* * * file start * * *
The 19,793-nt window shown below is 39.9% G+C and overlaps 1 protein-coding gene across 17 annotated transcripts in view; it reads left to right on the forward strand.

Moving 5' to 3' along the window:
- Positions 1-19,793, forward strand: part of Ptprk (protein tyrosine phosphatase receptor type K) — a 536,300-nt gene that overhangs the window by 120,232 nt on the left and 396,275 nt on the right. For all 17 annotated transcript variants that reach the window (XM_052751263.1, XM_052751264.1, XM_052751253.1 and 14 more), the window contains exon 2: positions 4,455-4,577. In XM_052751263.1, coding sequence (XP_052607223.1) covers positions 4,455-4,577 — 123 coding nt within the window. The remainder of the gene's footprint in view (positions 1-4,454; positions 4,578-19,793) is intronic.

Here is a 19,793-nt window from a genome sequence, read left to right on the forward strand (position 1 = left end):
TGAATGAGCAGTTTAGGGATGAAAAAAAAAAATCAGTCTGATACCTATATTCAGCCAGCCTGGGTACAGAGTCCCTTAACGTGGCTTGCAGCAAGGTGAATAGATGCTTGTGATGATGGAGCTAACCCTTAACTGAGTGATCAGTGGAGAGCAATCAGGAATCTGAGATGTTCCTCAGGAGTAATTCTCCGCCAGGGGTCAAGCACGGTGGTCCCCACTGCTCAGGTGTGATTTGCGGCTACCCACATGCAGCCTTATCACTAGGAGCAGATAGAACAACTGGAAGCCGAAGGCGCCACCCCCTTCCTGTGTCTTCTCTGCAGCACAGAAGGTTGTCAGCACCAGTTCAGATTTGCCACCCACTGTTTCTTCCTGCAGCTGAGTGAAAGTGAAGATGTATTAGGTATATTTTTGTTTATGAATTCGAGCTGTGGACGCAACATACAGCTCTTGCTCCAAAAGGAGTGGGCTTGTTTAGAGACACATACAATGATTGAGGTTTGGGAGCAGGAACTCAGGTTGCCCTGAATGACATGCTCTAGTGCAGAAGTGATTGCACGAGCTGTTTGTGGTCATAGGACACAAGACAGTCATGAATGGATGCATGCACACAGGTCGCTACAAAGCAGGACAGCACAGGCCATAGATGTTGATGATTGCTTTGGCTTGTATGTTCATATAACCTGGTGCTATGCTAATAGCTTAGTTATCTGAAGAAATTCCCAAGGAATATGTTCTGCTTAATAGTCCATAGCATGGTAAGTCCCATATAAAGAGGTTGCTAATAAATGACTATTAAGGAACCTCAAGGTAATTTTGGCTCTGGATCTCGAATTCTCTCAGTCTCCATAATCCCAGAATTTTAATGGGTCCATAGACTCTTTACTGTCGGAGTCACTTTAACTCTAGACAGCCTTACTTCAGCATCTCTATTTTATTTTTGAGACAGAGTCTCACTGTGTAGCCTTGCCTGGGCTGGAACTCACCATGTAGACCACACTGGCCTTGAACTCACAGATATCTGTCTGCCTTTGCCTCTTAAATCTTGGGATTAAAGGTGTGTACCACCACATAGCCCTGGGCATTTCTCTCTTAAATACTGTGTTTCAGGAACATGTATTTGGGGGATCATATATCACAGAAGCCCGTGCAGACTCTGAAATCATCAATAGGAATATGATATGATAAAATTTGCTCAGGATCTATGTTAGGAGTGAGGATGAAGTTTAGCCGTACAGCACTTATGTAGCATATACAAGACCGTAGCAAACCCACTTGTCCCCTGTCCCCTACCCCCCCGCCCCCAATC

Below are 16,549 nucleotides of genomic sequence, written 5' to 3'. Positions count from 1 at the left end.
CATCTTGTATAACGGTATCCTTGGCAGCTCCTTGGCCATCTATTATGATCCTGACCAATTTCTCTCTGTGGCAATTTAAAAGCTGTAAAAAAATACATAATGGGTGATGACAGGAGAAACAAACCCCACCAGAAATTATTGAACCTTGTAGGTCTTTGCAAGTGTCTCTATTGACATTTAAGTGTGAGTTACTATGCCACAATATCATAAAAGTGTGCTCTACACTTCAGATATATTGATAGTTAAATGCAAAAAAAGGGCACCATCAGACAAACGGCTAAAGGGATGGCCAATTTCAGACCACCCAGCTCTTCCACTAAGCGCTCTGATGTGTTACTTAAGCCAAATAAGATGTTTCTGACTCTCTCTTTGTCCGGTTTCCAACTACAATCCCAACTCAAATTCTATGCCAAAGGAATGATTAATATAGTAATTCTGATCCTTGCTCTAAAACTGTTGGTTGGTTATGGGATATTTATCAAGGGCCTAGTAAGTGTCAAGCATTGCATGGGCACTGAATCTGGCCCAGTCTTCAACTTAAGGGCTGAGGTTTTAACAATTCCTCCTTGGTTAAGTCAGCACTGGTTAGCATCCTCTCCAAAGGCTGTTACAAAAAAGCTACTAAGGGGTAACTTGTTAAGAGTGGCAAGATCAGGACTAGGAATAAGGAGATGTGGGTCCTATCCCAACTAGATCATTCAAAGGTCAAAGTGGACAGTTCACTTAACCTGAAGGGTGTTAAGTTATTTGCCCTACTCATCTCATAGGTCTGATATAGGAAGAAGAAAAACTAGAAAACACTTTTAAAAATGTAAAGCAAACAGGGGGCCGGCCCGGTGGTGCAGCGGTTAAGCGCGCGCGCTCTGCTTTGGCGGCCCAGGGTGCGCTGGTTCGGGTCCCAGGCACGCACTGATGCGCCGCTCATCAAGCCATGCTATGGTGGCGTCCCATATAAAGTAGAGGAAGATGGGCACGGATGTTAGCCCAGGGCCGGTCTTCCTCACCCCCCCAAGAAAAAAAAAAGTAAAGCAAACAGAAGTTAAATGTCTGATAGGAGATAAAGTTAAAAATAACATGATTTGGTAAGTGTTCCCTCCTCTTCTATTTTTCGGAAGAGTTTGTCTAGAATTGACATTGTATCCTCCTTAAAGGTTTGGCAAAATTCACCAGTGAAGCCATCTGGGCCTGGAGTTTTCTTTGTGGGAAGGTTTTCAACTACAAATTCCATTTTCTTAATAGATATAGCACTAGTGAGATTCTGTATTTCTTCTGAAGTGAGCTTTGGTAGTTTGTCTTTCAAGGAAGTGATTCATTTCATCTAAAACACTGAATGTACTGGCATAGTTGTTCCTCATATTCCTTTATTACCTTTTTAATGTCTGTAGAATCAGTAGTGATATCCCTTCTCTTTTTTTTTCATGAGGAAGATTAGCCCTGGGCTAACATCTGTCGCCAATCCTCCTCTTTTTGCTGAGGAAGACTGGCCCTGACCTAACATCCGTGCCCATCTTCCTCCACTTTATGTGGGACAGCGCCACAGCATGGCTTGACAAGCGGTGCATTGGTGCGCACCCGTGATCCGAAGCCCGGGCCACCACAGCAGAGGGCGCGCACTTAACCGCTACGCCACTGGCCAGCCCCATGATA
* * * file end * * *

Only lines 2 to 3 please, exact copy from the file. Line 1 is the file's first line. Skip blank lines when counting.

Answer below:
Moving 5' to 3' along the window:
- Positions 1-19,793, forward strand: part of Ptprk (protein tyrosine phosphatase receptor type K) — a 536,300-nt gene that overhangs the window by 120,232 nt on the left and 396,275 nt on the right. For all 17 annotated transcript variants that reach the window (XM_052751263.1, XM_052751264.1, XM_052751253.1 and 14 more), the window contains exon 2: positions 4,455-4,577. In XM_052751263.1, coding sequence (XP_052607223.1) covers positions 4,455-4,577 — 123 coding nt within the window. The remainder of the gene's footprint in view (positions 1-4,454; positions 4,578-19,793) is intronic.